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New Jersey's Multiple Municipal Madness Paperback – October 1, 1998


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Product Details

  • Paperback: 254 pages
  • Publisher: Rutgers University Press (October 1, 1998)
  • Language: English
  • ISBN-10: 0813525667
  • ISBN-13: 978-0813525662
  • Product Dimensions: 0.6 x 6.1 x 9.1 inches
  • Shipping Weight: 12.8 ounces (View shipping rates and policies)
  • Average Customer Review: 4.4 out of 5 stars  See all reviews (7 customer reviews)
  • Amazon Best Sellers Rank: #525,105 in Books (See Top 100 in Books)

Editorial Reviews

About the Author

ALAN KARCHER, the former Speaker of the New Jersey Assembly during the activist 1980s, currently practices municipal law in Middlesex County. He represents the third generation of his family to serve as a member of the New Jersey State Legislature.

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Most Helpful Customer Reviews

8 of 8 people found the following review helpful By Jon Shure on January 10, 2000
Format: Paperback
When Alan Karcher was the Speaker of the NJ General Assembly he never shied away from controversy. He was one of the more outspoken politicians ever in the state. That comes out clearly in his book about how and why New Jersey became a state with 566 municipalities. There are far too many and they are far too small for New Jersey to be a place that is governed efficiently. One of the results is that in return for our penchant for "home rule" we pay the highest local property taxes in the US. Karcher's look into the history of how this happened is enchanting. He tells us that the boundaries were drawn by people long dead for reasons no longer valid. And in all too many cases the reasons had less to do with logic than with keeping "undesirables" out of a particular town or settling often selfish political disputes. He tells us, for example, that Florham Park came about because a couple whose first names were Florence and Hamilton (hence the name) wanted to pay lower taxes; and that Victory Gardens was created because another town didn't want as residents the African Americans who came to New Jersey to work in an ordnance factory in World War Two. The history is reason enough to read this book but Karcher didn't stop there. He offered his own bold plan for how to rectify this mess. Don't look for the Legislature to pass it any time soon, but do read and enjoy. Unfortunately, the author died in the summer of 1999. He left behind a rich career of political activism and a book that one wishes were fiction but is not.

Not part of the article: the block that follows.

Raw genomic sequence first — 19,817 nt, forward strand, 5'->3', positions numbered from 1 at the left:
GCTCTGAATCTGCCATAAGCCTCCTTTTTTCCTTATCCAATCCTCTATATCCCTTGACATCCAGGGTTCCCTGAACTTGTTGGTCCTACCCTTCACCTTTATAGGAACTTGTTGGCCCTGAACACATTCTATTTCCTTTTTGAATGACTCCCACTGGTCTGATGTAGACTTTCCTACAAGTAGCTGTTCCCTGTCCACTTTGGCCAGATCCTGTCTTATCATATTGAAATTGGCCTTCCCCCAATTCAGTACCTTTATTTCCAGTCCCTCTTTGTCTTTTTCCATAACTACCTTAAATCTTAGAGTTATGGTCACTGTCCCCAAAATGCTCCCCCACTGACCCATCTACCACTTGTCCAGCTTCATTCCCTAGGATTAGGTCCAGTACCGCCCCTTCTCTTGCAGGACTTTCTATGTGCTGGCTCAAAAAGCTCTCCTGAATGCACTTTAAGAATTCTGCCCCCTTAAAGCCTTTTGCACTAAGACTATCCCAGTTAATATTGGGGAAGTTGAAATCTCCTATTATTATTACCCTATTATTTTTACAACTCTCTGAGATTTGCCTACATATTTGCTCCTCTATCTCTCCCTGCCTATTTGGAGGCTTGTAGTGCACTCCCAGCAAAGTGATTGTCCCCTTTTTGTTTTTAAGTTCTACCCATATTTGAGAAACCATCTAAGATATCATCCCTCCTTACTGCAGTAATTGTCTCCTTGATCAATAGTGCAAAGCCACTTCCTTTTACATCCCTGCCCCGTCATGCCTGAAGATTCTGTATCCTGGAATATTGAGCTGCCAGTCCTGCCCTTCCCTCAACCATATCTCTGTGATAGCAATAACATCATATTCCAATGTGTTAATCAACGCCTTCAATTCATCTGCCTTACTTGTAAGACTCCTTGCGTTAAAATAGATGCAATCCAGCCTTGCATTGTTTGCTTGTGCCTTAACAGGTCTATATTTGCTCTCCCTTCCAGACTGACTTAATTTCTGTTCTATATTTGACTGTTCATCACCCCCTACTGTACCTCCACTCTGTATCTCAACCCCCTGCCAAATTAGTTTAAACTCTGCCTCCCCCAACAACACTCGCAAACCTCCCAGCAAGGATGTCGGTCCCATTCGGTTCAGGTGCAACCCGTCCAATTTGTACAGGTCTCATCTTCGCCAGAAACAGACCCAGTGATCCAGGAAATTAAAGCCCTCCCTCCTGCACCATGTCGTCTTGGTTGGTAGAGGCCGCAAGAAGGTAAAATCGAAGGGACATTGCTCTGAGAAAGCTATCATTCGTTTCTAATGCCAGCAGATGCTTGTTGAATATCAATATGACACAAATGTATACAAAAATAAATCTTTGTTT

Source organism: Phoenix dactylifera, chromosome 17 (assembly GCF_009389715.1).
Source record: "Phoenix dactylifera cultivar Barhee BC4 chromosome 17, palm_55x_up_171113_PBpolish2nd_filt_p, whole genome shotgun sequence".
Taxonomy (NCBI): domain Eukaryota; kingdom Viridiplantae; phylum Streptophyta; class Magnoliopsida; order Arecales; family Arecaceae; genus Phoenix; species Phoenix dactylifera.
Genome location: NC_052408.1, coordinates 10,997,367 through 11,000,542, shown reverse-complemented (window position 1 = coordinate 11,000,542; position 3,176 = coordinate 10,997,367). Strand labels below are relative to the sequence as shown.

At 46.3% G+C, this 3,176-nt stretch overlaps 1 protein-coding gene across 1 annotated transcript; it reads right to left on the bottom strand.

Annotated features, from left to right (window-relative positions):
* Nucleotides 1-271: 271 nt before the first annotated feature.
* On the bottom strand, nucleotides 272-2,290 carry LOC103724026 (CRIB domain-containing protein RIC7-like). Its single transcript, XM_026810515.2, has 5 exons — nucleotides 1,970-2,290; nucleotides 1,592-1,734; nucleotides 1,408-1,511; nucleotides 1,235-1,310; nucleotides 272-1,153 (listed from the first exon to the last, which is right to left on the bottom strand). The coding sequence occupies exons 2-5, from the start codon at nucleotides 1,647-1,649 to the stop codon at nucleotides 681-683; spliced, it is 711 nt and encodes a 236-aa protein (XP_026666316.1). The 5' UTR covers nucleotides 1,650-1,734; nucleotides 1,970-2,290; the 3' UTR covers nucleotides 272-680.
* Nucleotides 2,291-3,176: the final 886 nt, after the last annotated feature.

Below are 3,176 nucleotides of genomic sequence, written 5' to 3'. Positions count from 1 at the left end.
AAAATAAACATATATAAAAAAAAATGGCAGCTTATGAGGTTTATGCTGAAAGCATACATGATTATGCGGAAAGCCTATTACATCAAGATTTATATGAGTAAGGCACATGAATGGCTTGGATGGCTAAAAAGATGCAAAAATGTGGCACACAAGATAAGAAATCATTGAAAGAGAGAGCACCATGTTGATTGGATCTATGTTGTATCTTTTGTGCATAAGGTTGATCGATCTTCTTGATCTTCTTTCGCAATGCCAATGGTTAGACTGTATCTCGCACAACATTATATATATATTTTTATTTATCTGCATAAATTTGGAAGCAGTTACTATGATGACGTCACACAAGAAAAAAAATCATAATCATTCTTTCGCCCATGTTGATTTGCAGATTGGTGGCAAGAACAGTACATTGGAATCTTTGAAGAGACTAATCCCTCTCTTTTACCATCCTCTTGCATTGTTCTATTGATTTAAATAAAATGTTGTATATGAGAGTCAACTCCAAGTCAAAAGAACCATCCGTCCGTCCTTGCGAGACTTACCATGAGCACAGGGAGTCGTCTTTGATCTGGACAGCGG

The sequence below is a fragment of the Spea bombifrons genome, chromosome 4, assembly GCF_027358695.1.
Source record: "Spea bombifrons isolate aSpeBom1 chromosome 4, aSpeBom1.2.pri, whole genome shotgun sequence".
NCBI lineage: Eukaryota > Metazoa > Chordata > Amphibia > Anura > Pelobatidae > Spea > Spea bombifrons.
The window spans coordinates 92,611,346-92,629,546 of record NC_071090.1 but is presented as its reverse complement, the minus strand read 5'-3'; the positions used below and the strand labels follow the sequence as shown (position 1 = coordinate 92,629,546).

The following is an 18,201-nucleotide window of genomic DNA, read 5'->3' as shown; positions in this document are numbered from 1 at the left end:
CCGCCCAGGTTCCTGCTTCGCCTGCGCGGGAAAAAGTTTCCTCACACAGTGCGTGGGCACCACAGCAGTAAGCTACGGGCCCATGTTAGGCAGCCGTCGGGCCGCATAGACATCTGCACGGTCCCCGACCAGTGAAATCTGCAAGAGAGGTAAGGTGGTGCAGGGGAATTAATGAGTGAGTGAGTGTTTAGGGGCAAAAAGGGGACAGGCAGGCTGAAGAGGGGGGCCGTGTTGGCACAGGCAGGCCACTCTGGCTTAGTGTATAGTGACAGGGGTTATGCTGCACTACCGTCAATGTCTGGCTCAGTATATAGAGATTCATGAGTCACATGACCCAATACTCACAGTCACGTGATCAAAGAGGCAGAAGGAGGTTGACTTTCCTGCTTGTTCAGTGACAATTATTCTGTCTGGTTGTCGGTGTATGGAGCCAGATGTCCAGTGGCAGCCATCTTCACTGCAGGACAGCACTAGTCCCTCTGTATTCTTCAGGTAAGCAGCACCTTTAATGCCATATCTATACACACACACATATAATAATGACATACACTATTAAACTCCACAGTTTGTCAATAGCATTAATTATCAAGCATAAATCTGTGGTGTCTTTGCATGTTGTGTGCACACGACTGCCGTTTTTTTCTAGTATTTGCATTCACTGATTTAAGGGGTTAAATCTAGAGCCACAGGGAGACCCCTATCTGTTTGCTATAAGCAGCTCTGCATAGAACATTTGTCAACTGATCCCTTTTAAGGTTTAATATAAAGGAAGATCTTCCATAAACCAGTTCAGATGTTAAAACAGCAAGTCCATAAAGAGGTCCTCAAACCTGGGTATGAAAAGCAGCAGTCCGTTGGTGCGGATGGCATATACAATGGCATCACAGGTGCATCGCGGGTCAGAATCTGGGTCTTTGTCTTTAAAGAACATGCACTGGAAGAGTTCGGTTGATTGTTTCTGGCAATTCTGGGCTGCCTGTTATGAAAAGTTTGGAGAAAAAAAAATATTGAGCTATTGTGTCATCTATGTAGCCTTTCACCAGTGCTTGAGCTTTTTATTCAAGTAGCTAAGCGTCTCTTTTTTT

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5 of 5 people found the following review helpful By Acute Observer on August 11, 2006
Format: Paperback
The title is question-begging. The "madness" is the result of subdivision of governments by and for the people of New Jersey in order to attain a political goal. The 'Introduction' says municipal boundaries were drawn for personal and economic reasons. The 'Index' does not contain the entry "Company Town", even though it is mentioned in the text (as in Helmetta). Karcher does not mention how the 13 counties in 1776 became 21 counties in the 20th century. This was done for the right reasons: the people voted for it. In other states counties were created as the population increased so as to keep a manageable area. (Laura Ingalls Wilder mentions this in one of her books.) Claiming that 200 of the municipalities have small tax bases also ignores why that was not a problem under the 1844 NJ Constitution (p.4). Chapter 1 concludes with the 8 reasons they created municipalities. Karcher avoids the policies of NJ's power elite, such as the lack of Initiative & Referendum, the 1947 Constitution, etc. Any law to allow solving the problems would require a constitutional change (as in "mortmain" Chapter 2). The example of New York City as over-consolidation is due to its power elite's wish to have the greatest population in the country (p.18). Why would anyone want this for any state?